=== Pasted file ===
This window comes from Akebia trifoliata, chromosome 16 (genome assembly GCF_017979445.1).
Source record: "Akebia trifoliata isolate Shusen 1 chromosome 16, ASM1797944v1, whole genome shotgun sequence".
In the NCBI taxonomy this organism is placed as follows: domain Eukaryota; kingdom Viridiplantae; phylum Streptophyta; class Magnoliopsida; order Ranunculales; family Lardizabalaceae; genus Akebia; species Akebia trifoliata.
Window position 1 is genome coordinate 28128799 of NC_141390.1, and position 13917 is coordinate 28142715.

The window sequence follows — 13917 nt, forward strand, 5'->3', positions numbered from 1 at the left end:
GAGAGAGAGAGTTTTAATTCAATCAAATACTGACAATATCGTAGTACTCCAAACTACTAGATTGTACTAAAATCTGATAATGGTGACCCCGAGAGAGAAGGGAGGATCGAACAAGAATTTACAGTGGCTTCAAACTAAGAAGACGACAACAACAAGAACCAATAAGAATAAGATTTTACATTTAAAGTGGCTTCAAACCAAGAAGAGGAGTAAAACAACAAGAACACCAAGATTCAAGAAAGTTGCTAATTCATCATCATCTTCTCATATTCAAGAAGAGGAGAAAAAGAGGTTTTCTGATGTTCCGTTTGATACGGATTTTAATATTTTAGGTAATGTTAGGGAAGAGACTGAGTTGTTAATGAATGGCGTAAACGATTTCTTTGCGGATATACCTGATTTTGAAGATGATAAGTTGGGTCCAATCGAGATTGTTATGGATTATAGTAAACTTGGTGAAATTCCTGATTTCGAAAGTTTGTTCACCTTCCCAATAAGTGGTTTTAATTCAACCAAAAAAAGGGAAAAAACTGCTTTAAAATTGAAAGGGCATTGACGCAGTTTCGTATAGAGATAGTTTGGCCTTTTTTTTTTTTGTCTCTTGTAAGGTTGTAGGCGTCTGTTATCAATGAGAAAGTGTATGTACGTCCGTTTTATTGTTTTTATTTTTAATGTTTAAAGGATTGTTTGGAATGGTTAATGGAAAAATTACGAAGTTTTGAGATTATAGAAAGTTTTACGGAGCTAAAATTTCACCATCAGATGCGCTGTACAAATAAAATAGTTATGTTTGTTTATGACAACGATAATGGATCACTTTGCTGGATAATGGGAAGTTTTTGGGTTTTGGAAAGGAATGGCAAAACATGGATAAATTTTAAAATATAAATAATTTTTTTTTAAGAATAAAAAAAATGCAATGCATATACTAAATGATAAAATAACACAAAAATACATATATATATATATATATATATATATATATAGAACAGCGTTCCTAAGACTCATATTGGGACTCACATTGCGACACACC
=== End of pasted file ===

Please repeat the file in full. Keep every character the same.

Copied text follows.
This window comes from Akebia trifoliata, chromosome 16 (genome assembly GCF_017979445.1).
Source record: "Akebia trifoliata isolate Shusen 1 chromosome 16, ASM1797944v1, whole genome shotgun sequence".
In the NCBI taxonomy this organism is placed as follows: domain Eukaryota; kingdom Viridiplantae; phylum Streptophyta; class Magnoliopsida; order Ranunculales; family Lardizabalaceae; genus Akebia; species Akebia trifoliata.
Window position 1 is genome coordinate 28128799 of NC_141390.1, and position 13917 is coordinate 28142715.

The window sequence follows — 13917 nt, forward strand, 5'->3', positions numbered from 1 at the left end:
GAGAGAGAGAGTTTTAATTCAATCAAATACTGACAATATCGTAGTACTCCAAACTACTAGATTGTACTAAAATCTGATAATGGTGACCCCGAGAGAGAAGGGAGGATCGAACAAGAATTTACAGTGGCTTCAAACTAAGAAGACGACAACAACAAGAACCAATAAGAATAAGATTTTACATTTAAAGTGGCTTCAAACCAAGAAGAGGAGTAAAACAACAAGAACACCAAGATTCAAGAAAGTTGCTAATTCATCATCATCTTCTCATATTCAAGAAGAGGAGAAAAAGAGGTTTTCTGATGTTCCGTTTGATACGGATTTTAATATTTTAGGTAATGTTAGGGAAGAGACTGAGTTGTTAATGAATGGCGTAAACGATTTCTTTGCGGATATACCTGATTTTGAAGATGATAAGTTGGGTCCAATCGAGATTGTTATGGATTATAGTAAACTTGGTGAAATTCCTGATTTCGAAAGTTTGTTCACCTTCCCAATAAGTGGTTTTAATTCAACCAAAAAAAGGGAAAAAACTGCTTTAAAATTGAAAGGGCATTGACGCAGTTTCGTATAGAGATAGTTTGGCCTTTTTTTTTTTTGTCTCTTGTAAGGTTGTAGGCGTCTGTTATCAATGAGAAAGTGTATGTACGTCCGTTTTATTGTTTTTATTTTTAATGTTTAAAGGATTGTTTGGAATGGTTAATGGAAAAATTACGAAGTTTTGAGATTATAGAAAGTTTTACGGAGCTAAAATTTCACCATCAGATGCGCTGTACAAATAAAATAGTTATGTTTGTTTATGACAACGATAATGGATCACTTTGCTGGATAATGGGAAGTTTTTGGGTTTTGGAAAGGAATGGCAAAACATGGATAAATTTTAAAATATAAATAATTTTTTTTTAAGAATAAAAAAAATGCAATGCATATACTAAATGATAAAATAACACAAAAATACATATATATATATATATATATATATATATATAGAACAGCGTTCCTAAGACTCATATTGGGACTCACATTGCGACACACC